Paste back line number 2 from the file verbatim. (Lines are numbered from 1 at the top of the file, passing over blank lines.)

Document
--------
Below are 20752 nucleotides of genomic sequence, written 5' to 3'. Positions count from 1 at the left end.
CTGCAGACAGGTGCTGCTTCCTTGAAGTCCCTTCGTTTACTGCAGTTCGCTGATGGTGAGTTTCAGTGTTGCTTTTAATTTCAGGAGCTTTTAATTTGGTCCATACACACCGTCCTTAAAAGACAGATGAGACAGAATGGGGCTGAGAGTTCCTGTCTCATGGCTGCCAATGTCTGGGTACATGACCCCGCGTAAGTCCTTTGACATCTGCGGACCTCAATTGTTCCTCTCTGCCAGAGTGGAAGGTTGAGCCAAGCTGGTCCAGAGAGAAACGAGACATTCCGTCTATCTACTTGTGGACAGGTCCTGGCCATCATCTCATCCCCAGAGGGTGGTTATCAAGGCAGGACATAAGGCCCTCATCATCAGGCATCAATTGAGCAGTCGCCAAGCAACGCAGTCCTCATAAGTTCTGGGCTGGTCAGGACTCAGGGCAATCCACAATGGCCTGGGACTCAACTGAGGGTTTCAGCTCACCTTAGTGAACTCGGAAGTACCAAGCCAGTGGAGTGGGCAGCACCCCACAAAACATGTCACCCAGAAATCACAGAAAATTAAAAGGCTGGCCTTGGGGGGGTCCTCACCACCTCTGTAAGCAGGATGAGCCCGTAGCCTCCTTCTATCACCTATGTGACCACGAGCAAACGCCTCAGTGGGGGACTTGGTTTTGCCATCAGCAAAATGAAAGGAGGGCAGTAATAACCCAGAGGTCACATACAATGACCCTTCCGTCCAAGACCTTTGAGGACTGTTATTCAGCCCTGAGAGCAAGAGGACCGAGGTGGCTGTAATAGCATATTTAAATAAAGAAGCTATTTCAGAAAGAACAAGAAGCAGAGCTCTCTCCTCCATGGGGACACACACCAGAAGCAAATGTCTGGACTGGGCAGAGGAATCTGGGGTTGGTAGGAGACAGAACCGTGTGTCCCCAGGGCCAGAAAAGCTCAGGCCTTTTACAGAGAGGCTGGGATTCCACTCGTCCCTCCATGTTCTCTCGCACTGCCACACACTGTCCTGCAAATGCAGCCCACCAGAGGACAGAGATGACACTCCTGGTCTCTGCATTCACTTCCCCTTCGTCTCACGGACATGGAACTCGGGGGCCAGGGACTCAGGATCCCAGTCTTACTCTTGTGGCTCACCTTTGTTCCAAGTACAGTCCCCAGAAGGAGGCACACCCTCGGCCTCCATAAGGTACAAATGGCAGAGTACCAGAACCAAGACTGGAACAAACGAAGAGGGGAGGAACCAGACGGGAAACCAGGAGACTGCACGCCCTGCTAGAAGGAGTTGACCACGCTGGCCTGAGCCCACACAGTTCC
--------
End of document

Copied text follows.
CTGCAGACAGGTGCTGCTTCCTTGAAGTCCCTTCGTTTACTGCAGTTCGCTGATGGTGAGTTTCAGTGTTGCTTTTAATTTCAGGAGCTTTTAATTTGGTCCATACACACCGTCCTTAAAAGACAGATGAGACAGAATGGGGCTGAGAGTTCCTGTCTCATGGCTGCCAATGTCTGGGTACATGACCCCGCGTAAGTCCTTTGACATCTGCGGACCTCAATTGTTCCTCTCTGCCAGAGTGGAAGGTTGAGCCAAGCTGGTCCAGAGAGAAACGAGACATTCCGTCTATCTACTTGTGGACAGGTCCTGGCCATCATCTCATCCCCAGAGGGTGGTTATCAAGGCAGGACATAAGGCCCTCATCATCAGGCATCAATTGAGCAGTCGCCAAGCAACGCAGTCCTCATAAGTTCTGGGCTGGTCAGGACTCAGGGCAATCCACAATGGCCTGGGACTCAACTGAGGGTTTCAGCTCACCTTAGTGAACTCGGAAGTACCAAGCCAGTGGAGTGGGCAGCACCCCACAAAACATGTCACCCAGAAATCACAGAAAATTAAAAGGCTGGCCTTGGGGGGGTCCTCACCACCTCTGTAAGCAGGATGAGCCCGTAGCCTCCTTCTATCACCTATGTGACCACGAGCAAACGCCTCAGTGGGGGACTTGGTTTTGCCATCAGCAAAATGAAAGGAGGGCAGTAATAACCCAGAGGTCACATACAATGACCCTTCCGTCCAAGACCTTTGAGGACTGTTATTCAGCCCTGAGAGCAAGAGGACCGAGGTGGCTGTAATAGCATATTTAAATAAAGAAGCTATTTCAGAAAGAACAAGAAGCAGAGCTCTCTCCTCCATGGGGACACACACCAGAAGCAAATGTCTGGACTGGGCAGAGGAATCTGGGGTTGGTAGGAGACAGAACCGTGTGTCCCCAGGGCCAGAAAAGCTCAGGCCTTTTACAGAGAGGCTGGGATTCCACTCGTCCCTCCATGTTCTCTCGCACTGCCACACACTGTCCTGCAAATGCAGCCCACCAGAGGACAGAGATGACACTCCTGGTCTCTGCATTCACTTCCCCTTCGTCTCACGGACATGGAACTCGGGGGCCAGGGACTCAGGATCCCAGTCTTACTCTTGTGGCTCACCTTTGTTCCAAGTACAGTCCCCAGAAGGAGGCACACCCTCGGCCTCCATAAGGTACAAATGGCAGAGTACCAGAACCAAGACTGGAACAAACGAAGAGGGGAGGAACCAGACGGGAAACCAGGAGACTGCACGCCCTGCTAGAAGGAGTTGACCACGCTGGCCTGAGCCCACACAGTTCC